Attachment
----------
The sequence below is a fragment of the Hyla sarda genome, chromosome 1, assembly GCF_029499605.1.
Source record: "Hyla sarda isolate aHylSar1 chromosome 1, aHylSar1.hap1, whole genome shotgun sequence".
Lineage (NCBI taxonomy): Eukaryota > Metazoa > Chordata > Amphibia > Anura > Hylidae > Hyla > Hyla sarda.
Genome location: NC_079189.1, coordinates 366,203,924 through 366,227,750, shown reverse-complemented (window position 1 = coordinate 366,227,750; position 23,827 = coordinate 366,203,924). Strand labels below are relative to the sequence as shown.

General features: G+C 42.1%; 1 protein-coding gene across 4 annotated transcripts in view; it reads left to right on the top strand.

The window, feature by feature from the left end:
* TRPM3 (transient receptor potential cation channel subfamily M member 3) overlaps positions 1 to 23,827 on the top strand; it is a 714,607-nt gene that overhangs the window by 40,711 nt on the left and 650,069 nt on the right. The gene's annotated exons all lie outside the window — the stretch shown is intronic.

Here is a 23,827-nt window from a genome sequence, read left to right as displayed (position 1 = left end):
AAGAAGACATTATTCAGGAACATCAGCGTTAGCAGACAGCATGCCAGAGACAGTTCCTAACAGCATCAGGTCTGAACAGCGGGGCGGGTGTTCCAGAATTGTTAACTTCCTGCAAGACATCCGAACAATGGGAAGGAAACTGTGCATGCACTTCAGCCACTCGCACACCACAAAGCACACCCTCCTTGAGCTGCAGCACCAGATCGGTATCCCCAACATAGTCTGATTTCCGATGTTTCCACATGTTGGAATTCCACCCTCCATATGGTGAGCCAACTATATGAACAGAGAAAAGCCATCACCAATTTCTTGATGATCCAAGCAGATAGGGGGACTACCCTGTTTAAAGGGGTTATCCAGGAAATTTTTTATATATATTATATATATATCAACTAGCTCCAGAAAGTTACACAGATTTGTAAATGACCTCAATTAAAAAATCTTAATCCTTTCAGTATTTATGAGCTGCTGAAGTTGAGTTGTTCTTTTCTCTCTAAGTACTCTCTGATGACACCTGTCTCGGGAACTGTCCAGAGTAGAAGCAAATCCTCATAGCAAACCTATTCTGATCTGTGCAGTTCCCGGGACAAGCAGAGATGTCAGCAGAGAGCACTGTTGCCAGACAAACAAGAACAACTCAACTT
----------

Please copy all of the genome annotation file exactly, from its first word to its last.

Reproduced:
The sequence below is a fragment of the Hyla sarda genome, chromosome 1, assembly GCF_029499605.1.
Source record: "Hyla sarda isolate aHylSar1 chromosome 1, aHylSar1.hap1, whole genome shotgun sequence".
Lineage (NCBI taxonomy): Eukaryota > Metazoa > Chordata > Amphibia > Anura > Hylidae > Hyla > Hyla sarda.
Genome location: NC_079189.1, coordinates 366,203,924 through 366,227,750, shown reverse-complemented (window position 1 = coordinate 366,227,750; position 23,827 = coordinate 366,203,924). Strand labels below are relative to the sequence as shown.

General features: G+C 42.1%; 1 protein-coding gene across 4 annotated transcripts in view; it reads left to right on the top strand.

The window, feature by feature from the left end:
* TRPM3 (transient receptor potential cation channel subfamily M member 3) overlaps positions 1 to 23,827 on the top strand; it is a 714,607-nt gene that overhangs the window by 40,711 nt on the left and 650,069 nt on the right. The gene's annotated exons all lie outside the window — the stretch shown is intronic.

Here is a 23,827-nt window from a genome sequence, read left to right as displayed (position 1 = left end):
AAGAAGACATTATTCAGGAACATCAGCGTTAGCAGACAGCATGCCAGAGACAGTTCCTAACAGCATCAGGTCTGAACAGCGGGGCGGGTGTTCCAGAATTGTTAACTTCCTGCAAGACATCCGAACAATGGGAAGGAAACTGTGCATGCACTTCAGCCACTCGCACACCACAAAGCACACCCTCCTTGAGCTGCAGCACCAGATCGGTATCCCCAACATAGTCTGATTTCCGATGTTTCCACATGTTGGAATTCCACCCTCCATATGGTGAGCCAACTATATGAACAGAGAAAAGCCATCACCAATTTCTTGATGATCCAAGCAGATAGGGGGACTACCCTGTTTAAAGGGGTTATCCAGGAAATTTTTTATATATATTATATATATATCAACTAGCTCCAGAAAGTTACACAGATTTGTAAATGACCTCAATTAAAAAATCTTAATCCTTTCAGTATTTATGAGCTGCTGAAGTTGAGTTGTTCTTTTCTCTCTAAGTACTCTCTGATGACACCTGTCTCGGGAACTGTCCAGAGTAGAAGCAAATCCTCATAGCAAACCTATTCTGATCTGTGCAGTTCCCGGGACAAGCAGAGATGTCAGCAGAGAGCACTGTTGCCAGACAAACAAGAACAACTCAACTT